'Mater seedlings

Some of mine (mortgage lifters) have leaves that are kinda yellowish . These were planted late Jan , moved from starter cells into 4" round pots a month or so ago . Last frost is still 3-4 weeks away . I've kept them moist , daily watering quantity adjusted for how dry they were . These were moved into the little greenhouse/hot box a few days ago , night time temps have been 40? or higher . We did have like 3 days of rain . I open the windows on top of the box during the day to prevent overheating unless it's raining (the plants are right under the drip line of the roof) . Anybody care to venture a guess why ?
--
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On Tuesday, March 17, 2015 at 11:14:26 PM UTC-4, Terry Coombs wrote:

Did you harden them off or just pop them into the cold frame? If not harden ed they can show yellowing from differences of temp, light or they could me rely be over-watered. You've got plenty of time to start new ones. Steve
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Steve Peek wrote:

Just put them out there , no hardening off . Not likely they've been overwatered , I'm careful to only water when the soil is dry a half inch down . I think they'll make it , I really wanted to get a head start this year . Last year the seedlings were puny and weak ... I guess going from a uniform 70?-80? temp environment to night time lows in the 40's is the cause . They're still sturdy and not showing any real signs of distress other than a slight yellowing of (mainly) the lower leaves . Everything else seems to be doing well . They for sure get better light out there than they did inside , one window 3' wide and nobody got more than a half-days sun . The grow light helped , but still , there's nothing quite like real sunlight . Thanks Steve !
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On Wednesday, March 18, 2015 at 12:18:29 PM UTC-4, Terry Coombs wrote:

No problem, they'll most likely grow out of whatever their problem might be .
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Terry Coombs wrote:

too many possibilities to get it in one.
moving them can be a shock, overnight lows can be too low, starting mix may be exhausted of nutrients, too much water, too little water, normal die off of bottom leaves...
if they get leggy and tall with no bottom leaves just bury them more deeply when you plant them in the gardens they'll root at the nodes of the stem and you'll have better drought protection.
songbird
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songbird wrote:

OK , in order : Moving/overnight lows are suspected ... starting mix is supposed to be good for 3 months or more , it's time release . Over/underwatering is probably not it , I have been very careful with that - if that were the cause it would be more than just the one variety of tomatoes , it'd be everything . Normal die off is maybe part of it , lower leaves are more affected . All of my seedlings are compact and stocky , I think because of the continuous air movement from the ceiling fan and the grow light that I had above them . Tomatoes will be planted deep , that's just SOP . Reduced sunlight because of all the cloudy/rainy days might be partly responsible since the grow light isn't on them , I dunno . Their day was also shortened when they went out , I had the light on for 16 hours a day . Cha-cha-cha-changes , but at least this weeds out the weak .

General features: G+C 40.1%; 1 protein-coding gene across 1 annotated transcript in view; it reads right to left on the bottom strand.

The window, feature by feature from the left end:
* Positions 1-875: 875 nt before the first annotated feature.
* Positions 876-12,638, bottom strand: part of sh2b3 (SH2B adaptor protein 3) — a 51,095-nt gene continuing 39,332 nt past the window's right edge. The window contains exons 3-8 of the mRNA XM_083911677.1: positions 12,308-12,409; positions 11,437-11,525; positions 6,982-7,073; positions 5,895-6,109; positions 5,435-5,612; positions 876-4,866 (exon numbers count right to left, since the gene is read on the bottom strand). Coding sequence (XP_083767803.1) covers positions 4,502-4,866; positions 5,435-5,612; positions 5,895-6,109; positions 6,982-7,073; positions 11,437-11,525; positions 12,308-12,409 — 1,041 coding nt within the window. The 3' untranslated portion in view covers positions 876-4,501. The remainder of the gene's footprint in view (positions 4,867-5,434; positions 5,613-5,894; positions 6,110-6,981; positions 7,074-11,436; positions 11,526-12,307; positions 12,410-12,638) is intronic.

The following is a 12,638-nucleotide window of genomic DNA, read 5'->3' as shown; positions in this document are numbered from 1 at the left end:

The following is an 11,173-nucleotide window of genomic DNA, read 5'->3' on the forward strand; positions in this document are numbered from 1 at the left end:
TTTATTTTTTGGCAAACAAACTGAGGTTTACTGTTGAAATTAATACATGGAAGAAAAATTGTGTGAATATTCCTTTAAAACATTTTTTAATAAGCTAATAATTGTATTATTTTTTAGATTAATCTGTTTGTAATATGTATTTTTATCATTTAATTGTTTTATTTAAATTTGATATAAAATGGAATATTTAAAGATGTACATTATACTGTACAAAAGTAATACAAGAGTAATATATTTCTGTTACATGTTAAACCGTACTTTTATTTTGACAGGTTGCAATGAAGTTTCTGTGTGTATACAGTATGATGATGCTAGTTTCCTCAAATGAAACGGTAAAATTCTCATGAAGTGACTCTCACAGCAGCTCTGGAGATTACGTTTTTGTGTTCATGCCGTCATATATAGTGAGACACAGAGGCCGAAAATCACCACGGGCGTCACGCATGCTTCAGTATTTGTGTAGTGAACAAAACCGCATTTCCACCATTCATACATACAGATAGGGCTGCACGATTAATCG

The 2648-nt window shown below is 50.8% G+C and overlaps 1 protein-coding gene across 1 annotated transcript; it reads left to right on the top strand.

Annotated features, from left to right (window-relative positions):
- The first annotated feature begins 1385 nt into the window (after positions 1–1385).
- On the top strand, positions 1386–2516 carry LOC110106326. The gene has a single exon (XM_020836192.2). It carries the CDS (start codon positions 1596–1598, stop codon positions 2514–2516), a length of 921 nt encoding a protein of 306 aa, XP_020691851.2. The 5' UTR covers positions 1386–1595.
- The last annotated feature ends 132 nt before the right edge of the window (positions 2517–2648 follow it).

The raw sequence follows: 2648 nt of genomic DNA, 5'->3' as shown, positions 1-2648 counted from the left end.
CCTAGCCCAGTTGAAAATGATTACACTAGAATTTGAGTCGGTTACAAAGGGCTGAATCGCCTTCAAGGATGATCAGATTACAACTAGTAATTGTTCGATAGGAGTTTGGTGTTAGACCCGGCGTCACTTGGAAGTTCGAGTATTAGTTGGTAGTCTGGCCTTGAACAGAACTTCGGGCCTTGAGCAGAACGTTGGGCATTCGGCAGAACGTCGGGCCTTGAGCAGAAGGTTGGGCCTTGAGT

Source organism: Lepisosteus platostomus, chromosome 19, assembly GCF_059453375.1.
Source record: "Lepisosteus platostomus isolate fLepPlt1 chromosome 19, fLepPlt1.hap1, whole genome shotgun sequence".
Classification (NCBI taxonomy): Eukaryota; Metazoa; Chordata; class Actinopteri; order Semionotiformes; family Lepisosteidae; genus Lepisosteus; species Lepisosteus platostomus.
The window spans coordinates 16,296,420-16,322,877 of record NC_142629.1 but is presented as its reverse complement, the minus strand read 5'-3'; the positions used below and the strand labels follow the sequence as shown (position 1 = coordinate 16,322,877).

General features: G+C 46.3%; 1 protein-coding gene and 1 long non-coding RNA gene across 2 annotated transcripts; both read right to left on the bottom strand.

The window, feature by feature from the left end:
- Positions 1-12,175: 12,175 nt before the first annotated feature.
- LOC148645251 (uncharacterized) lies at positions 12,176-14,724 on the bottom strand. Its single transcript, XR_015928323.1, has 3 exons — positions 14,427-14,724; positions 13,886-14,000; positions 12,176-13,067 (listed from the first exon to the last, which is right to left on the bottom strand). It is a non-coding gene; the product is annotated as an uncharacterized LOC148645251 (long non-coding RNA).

--
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Once upon a time on usenet Terry Coombs wrote:

Tomato plants are gross feeders though and pull nutrients out of the media at an alarming rate. Also the claimed 3 months may be marketing...
If I see yellowing of (especially lower) tomato leaves it screams out 'deficiencies' to me. Often nitrogen but sometimes iron / magnesium. I add a good liquid fert with trace elements to their water for a week or so and see if it helps, then take it from there.

Messing with photoperiod isn't a good idea generally but I think that, with tomatoes it's not too big a deal. Still, in my book supplemental lighting for plants destined to go outside should be about intensity rather than day length.
Good luck!
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Shaun.

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~misfit~ wrote:

Well , now my hot box smells like a fish market ... today I mixed 2/3 cup of fish emlsion with a gallon of water and gave everybody 1/3 cup of the mixture . I figured it couldn't hurt .
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On Saturday, March 21, 2015 at 7:19:19 PM UTC-4, Terry Coombs wrote:

Wow! I normally mix a couple of tablespoons to the gallon. I hope it doesn't burn.
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Steve Peek wrote:

A big part of the reason I used it is that it doesn't burn like other stuff might . Followed up with a thorough watering today . Probably washed a good part out , bet the soil under those sets will be fantastic for the wildflowers I'll be planting there when the garden gets planted . I have several bee-friendly plants that'll be going in at various places around the property as soon as danger of frost is past .
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I tried fish emulsion inside two years ago. My wife let me live, but I'm not sure I could get away with a second time.
Last year I bought the smallest package of Miracle Grow that I could find. I mix it at half the recommended strength and use that to water the tomato seedlings once they have true leaves.
If I live to a very old age, I'll probably still have 3/4 of that package unused, so I don't feel too bad about compromising my "mostly organic" standards (or about doing business with Scotts).
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